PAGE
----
ROSEMARY DICARLO, Under-Secretary-General for Political and Peacebuilding Affairs, said that earlier in the day, the so-called authorities of the Donetsk and Luhansk “peoples republics” requested military assistance from the Russian Federation. As well, Ukrainian authorities declared a nationwide state of emergency and announced other related defence and security measures, including the mobilization of reservists. She cited disturbing reports of heavy shelling across the contact line and civilian and military casualties, as well as repeated targeting of civilian infrastructure. With media reporting an ongoing large-scale military build-up and military columns moving towards Ukraine, she noted the Russian Federation has also reportedly shut airspace to civilian aircraft near the border with Ukraine. While the United Nations could not verify that information, if confirmed, it would greatly aggravate an already extremely dangerous situation. Ukraine’s authorities were also reporting a new large-scale cyberattack targeting several State and financial institutions.

Noting that President Volodymyr Zelenskyy of Ukraine earlier this evening called for continued diplomacy, and Russian Federation President Vladimir Putin also spoke about his continued readiness to engage in dialogue, she encouraged those efforts, even at this late hour. Affirming that United Nations staff are on the ground to provide humanitarian assistance to the people of Ukraine, she called on all parties to ensure the safety and security of those colleagues, and to respect international humanitarian law. While events in the coming hours and days cannot be predicted, she cited the unacceptably high cost — in human suffering and destruction — of an escalation. “The people of Ukraine want peace,” she emphasized. “I am certain the people of Russia want peace. We must do everything in our power to ensure that peace prevails.”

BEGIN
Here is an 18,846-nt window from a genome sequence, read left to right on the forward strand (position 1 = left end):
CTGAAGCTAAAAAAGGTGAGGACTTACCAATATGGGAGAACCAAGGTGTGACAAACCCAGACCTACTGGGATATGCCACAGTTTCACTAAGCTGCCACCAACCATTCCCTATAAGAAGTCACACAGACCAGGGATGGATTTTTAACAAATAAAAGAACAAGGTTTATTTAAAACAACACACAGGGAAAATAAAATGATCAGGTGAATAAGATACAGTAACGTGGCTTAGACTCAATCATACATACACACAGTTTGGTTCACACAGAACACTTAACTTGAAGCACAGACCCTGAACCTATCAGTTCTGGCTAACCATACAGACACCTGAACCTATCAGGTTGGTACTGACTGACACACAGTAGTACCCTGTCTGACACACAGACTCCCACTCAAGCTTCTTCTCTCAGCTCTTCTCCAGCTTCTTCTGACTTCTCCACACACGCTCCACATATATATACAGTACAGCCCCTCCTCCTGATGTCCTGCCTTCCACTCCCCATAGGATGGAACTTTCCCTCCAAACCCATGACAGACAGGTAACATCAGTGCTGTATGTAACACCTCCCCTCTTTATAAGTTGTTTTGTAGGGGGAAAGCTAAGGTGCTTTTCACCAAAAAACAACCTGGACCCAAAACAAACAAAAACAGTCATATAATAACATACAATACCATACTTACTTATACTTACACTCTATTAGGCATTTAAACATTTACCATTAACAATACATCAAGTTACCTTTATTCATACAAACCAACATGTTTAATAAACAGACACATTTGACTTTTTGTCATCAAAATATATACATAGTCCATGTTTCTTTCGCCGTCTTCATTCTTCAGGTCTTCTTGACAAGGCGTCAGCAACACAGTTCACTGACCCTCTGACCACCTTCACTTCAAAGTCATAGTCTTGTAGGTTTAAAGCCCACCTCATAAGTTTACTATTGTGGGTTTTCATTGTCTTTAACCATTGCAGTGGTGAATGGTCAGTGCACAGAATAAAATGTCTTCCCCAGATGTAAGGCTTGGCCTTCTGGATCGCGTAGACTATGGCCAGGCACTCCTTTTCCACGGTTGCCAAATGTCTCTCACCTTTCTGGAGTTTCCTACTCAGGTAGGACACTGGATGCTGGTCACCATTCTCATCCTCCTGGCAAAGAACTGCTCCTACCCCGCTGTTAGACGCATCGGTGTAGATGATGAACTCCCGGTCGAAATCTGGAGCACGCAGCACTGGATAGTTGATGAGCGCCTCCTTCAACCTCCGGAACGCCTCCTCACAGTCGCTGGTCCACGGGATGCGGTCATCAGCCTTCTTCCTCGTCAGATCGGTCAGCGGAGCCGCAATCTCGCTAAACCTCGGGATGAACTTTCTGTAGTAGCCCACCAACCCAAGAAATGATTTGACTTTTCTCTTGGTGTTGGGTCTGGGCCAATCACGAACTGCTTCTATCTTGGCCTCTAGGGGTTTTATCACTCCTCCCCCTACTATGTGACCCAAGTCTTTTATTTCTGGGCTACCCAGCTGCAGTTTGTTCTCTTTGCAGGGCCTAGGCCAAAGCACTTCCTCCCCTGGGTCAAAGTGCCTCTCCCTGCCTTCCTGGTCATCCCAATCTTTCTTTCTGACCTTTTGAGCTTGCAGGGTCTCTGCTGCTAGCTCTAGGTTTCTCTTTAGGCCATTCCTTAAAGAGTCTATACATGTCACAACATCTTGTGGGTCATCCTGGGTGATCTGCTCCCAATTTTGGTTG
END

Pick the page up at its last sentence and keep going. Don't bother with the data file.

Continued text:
Statements

FERIT HOXHA (Albania) said the Russian Federation “has been saying one thing and doing its contrary”, noting that “every development unfolding in the last 48 hours confirms to us — and to the whole world — that Russian worries have nothing to do with its security”. Its anxieties are not linked to the enlargement of the North Atlantic Treaty Organization (NATO), and this issue is not a confrontation between the Russian Federation and the West. “This is a confrontation between Russia and international law and the United Nations Charter,” he said, tenets it has chosen to ignore. “This is a dark hour, not only for Ukraine but for the entire international community,” he stressed. Calling on the Russian Federation to stop and reverse its illegal decisions, and to withdraw its military engagement, he equated diplomacy with hope. “It dies last,” he said. “But for it to work, it must be seized, not ignored.” If Moscow advances its plans, it will bear not only the consequences of the war but also the historical blame and shame of invading a neighbouring country. However, its responsibility — as a large country and permanent member of the Security Council — calls for it to help preserve peace and security, “not to torpedo it”.

LINDA THOMAS-GREENFIELD (United States) said her country, along with its allies and partners, will continue to respond to the actions of the Russian Federation with clarity and conviction. Warning that a full-scale invasion by the Russian Federation into Ukraine is imminent, she said Moscow is currently closing airspace, moving troops into Donbas and forces into combat positions. This is a perilous moment, she affirmed, and the United States is here for one reason: to ask the Russian Federation to stop, return to its borders, send its troops and planes back to their barracks and hangars, and instead send its diplomats to the negotiating table. Last week, the United States informed the Council what it expected to see unfold. It said that Moscow would fabricate a pretext for an attack — and in fact, there have been numerous false flag events staged along the lines of contact in Donbas. The United States said that Moscow would theatrically convene emergency meetings at the highest level of Government. This was seen on 21 February, with a State televised meeting held by President Putin, an orchestrated moment when Moscow decided to recognize as “independent states” sovereign territory of Ukraine that has been controlled by Russian proxies since 2014.